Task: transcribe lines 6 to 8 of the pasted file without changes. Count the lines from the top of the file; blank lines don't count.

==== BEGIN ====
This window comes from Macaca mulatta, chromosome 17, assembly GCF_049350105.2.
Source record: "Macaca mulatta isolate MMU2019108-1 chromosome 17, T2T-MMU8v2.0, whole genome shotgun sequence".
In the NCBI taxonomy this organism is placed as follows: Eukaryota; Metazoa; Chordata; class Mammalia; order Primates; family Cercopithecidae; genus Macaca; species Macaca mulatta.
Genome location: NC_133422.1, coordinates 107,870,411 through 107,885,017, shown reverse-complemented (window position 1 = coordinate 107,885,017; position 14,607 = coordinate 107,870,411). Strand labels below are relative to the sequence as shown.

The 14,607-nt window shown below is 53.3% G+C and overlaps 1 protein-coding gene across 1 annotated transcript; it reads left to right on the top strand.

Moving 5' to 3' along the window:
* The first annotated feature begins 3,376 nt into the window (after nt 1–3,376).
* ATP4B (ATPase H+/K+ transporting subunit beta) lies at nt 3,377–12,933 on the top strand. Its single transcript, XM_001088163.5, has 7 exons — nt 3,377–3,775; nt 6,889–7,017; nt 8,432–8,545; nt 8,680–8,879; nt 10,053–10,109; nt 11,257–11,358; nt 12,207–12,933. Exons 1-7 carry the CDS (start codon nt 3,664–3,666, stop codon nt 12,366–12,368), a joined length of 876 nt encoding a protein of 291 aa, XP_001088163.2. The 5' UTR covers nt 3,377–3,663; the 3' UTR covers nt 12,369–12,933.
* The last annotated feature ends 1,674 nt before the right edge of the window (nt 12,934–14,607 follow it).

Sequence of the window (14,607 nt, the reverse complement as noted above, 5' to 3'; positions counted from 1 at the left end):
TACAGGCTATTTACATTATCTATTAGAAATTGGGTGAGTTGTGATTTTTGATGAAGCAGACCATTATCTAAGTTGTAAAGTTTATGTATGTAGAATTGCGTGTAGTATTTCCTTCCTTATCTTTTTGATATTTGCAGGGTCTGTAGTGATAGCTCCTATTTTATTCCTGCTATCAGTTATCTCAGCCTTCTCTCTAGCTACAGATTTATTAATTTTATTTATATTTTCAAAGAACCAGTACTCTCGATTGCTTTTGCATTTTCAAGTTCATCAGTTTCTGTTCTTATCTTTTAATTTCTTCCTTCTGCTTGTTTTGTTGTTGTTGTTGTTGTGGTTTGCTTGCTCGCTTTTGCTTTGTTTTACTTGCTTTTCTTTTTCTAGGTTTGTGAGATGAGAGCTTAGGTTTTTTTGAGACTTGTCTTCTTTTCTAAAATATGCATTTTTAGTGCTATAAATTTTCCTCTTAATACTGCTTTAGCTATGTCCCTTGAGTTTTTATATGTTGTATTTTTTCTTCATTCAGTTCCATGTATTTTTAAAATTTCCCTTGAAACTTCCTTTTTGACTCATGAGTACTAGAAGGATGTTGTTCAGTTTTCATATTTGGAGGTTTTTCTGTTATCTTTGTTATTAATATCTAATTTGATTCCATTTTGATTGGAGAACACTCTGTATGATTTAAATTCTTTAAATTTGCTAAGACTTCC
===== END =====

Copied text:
Moving 5' to 3' along the window:
* The first annotated feature begins 3,376 nt into the window (after nt 1–3,376).
* ATP4B (ATPase H+/K+ transporting subunit beta) lies at nt 3,377–12,933 on the top strand. Its single transcript, XM_001088163.5, has 7 exons — nt 3,377–3,775; nt 6,889–7,017; nt 8,432–8,545; nt 8,680–8,879; nt 10,053–10,109; nt 11,257–11,358; nt 12,207–12,933. Exons 1-7 carry the CDS (start codon nt 3,664–3,666, stop codon nt 12,366–12,368), a joined length of 876 nt encoding a protein of 291 aa, XP_001088163.2. The 5' UTR covers nt 3,377–3,663; the 3' UTR covers nt 12,369–12,933.